And for us as a family: My children were in four different schools and my husband was in the District of Columbia when the attacks happened. they closed the schools a couple of hours early and sent the kids home to be with their families but most of us just felt at loose ends: it seemed that nothing more was going to happen that day so we just went back to trying to be normal. We are far enough away from the Pentagon or any other significant facility that we did not feel threatened particularly, so when Thomas asked if he could go to McDonald's with his friends I said yes. Forgive me if I've related this before: it kind of exemplified what we are after here in this country, those friends, a Jewish boy, a Muslim boy of Pakistani parents, a Korean boy, and my pale Germanic Catholic son. It never occurred to me to worry that they might be harassed: I was right to feel they were safe.

Thomas's school lost a father in the Pentagon. Thomas did not know the family but it was a galvanizing event for the entire school, which had a truly international student body and faculty. I think it did solidify Thomas's decision to join the military one way or the other--he had decided to apply for West Point despite his grades. The rest of his record was exemplary and he was in the process of earning an International Baccaleaureate diploma which might have compensated for his less than stellar academic performance (it was an awful performance truth be told, because he hated homework, in fact all paperwork, despite wanting to be a writer). In the end he had decided that he did not want to be an officer by the time West Point turned him down. He joined the Army Reserves, and then decided to go active duty instead, feeling college would be a waste of time until he learned some discipline.

Saturday, May 12, 2007

In the first picture, Richard on the right is shaking hands with Ike Leggett, our County Executive. In the second picture, I am standing on the left with DeBora King. (edited to correct this--I am bad with left-right orientation and had Richard on the left in the picture with Mr. Leggett!)

Today our local community held a 40th anniversary celebration, and as part of that they honored Thomas's memory. Herman Taylor, our delegate to the Maryland Assembly, read a citation, and a trumpeter played Taps in the courtyard of Page Elementary School where Thomas went to 4th and 5th grades. The person who originated the idea of doing this is DeBora King, the current president of the Page PTA. It was beautifully done, and we are grateful to the Tamarack Triangle Civic Association for this honor.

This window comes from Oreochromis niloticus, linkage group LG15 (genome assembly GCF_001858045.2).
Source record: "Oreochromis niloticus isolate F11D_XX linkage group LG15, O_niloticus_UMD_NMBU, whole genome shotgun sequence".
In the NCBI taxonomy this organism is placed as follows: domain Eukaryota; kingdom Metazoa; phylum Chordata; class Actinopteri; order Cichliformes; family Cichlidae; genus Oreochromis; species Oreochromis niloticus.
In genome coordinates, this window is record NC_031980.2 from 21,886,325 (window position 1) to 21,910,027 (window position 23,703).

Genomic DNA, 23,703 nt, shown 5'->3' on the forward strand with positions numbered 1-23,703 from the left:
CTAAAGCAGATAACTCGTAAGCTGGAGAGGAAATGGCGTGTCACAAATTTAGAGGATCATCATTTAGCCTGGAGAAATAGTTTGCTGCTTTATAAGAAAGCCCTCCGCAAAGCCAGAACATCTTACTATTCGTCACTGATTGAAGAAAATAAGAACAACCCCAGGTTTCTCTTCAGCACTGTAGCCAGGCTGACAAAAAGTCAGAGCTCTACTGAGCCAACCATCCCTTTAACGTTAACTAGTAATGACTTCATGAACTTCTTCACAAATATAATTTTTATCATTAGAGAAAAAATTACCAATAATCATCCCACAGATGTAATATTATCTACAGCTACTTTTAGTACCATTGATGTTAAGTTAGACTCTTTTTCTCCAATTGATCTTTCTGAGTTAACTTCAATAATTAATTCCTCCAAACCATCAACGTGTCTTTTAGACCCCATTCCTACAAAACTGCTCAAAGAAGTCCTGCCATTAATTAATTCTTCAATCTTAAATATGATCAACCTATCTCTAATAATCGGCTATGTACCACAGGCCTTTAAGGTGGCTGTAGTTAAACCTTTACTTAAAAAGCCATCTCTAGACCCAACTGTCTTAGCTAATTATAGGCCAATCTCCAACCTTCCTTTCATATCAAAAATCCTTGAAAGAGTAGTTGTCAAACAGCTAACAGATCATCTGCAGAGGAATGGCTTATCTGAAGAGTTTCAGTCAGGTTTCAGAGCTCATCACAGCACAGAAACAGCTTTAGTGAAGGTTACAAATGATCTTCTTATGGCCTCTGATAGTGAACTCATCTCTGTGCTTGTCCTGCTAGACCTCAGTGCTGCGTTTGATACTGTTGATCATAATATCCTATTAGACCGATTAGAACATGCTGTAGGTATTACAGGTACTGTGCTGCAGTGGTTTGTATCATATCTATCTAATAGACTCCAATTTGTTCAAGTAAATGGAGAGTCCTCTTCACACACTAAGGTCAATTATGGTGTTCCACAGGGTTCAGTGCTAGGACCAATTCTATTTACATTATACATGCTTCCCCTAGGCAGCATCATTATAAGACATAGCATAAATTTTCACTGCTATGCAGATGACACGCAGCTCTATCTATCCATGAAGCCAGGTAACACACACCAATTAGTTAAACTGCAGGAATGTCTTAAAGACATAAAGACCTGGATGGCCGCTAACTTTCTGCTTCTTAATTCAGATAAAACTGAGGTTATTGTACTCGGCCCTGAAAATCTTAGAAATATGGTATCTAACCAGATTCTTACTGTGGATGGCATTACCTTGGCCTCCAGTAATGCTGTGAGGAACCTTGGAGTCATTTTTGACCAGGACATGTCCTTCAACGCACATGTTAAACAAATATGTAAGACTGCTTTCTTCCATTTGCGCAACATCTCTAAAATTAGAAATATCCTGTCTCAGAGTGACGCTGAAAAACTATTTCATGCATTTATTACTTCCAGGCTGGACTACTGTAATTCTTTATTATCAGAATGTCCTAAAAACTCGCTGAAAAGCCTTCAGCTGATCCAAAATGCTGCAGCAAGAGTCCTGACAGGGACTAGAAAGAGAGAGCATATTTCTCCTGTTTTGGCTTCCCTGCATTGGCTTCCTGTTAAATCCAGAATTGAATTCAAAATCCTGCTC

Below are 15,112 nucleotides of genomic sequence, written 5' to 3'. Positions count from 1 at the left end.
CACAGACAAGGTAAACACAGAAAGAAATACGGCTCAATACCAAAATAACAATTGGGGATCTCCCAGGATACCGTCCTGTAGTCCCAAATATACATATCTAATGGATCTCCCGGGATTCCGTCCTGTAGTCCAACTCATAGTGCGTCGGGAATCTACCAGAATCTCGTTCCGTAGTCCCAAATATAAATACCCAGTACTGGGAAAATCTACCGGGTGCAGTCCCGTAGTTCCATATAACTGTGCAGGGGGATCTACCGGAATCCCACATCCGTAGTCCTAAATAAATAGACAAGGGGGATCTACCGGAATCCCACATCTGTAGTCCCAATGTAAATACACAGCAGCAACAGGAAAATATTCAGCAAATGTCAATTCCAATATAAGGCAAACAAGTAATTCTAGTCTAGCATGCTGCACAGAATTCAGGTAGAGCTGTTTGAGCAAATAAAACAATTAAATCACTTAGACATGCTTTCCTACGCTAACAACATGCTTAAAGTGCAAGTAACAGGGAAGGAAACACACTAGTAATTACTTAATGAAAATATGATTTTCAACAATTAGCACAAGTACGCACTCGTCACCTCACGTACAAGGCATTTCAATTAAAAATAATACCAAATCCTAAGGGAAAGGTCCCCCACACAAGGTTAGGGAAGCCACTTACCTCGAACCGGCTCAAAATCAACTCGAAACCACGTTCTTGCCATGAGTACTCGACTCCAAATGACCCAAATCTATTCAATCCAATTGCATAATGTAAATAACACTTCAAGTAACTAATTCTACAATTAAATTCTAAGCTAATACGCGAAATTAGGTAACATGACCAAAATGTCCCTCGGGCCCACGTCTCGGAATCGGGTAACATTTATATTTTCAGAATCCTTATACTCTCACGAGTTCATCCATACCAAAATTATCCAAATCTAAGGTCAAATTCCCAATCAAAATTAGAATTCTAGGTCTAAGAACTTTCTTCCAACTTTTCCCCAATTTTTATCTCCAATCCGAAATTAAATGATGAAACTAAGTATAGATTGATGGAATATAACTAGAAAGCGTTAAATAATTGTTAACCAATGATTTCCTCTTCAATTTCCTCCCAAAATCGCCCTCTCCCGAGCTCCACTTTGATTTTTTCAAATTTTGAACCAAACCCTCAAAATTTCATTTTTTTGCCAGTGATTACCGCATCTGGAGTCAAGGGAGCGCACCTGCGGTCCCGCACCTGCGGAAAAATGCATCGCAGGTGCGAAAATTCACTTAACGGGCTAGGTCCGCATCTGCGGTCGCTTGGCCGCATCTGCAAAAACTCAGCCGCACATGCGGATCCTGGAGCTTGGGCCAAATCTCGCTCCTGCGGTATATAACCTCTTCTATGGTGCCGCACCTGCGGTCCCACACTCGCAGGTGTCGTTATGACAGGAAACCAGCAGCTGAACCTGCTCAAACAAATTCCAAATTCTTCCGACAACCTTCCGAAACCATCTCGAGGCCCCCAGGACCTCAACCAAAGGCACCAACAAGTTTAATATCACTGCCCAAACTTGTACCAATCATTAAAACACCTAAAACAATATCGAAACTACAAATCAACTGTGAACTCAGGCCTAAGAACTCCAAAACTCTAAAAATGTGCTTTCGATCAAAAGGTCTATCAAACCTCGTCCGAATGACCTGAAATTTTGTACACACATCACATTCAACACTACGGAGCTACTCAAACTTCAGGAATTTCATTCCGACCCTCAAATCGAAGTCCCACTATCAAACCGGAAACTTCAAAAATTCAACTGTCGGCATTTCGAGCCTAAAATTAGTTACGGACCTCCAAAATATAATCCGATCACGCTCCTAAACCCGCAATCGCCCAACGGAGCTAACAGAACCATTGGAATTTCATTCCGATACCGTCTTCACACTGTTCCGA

Tuesday, May 08, 2007

After Anne went home, we decided to go to New York City as another distraction and a way to pass the time until we could begin to feel better. New York in December can be a mite chilly and that year was no exception as the temperature hovered in the teens and the wind blew like mad. We took the train, parking at Union Station in DC for two nights (the car was still there when we got back). Once again, I have to admit that this trip is a bit foggy in my memory. Matthew and I did not go to the top of the Empire State Building with everyone else--he was a bit afraid of the height and I was not enthusiastic about standing outside in an Arctic wind. It is a beautiful building though. We did some shopping. We went to St. Patrick's. We had lunch in a bar that we'd read about in the paper: it was supposed to have good hamburgers. The people in the next booth were talking about the recently released news that Donald Rumsfeld had been using a signature machine to sign his condolence notes to the families of fallen servicemembers. I considered standing up and telling them that I didn't really care, but decided that would be embarrassing to my family and maybe a bit vindictive. It wasn't their fault that we found ourselves in this position.

When we came back, we had to face Christmas without Thomas. What to do with his Christmas stocking? We've been through two more Christmases since then and I still can't figure that out. Worse, we actually had a couple of presents for him which we had purchased when Richard and I visited Australia the previous June. Oh well.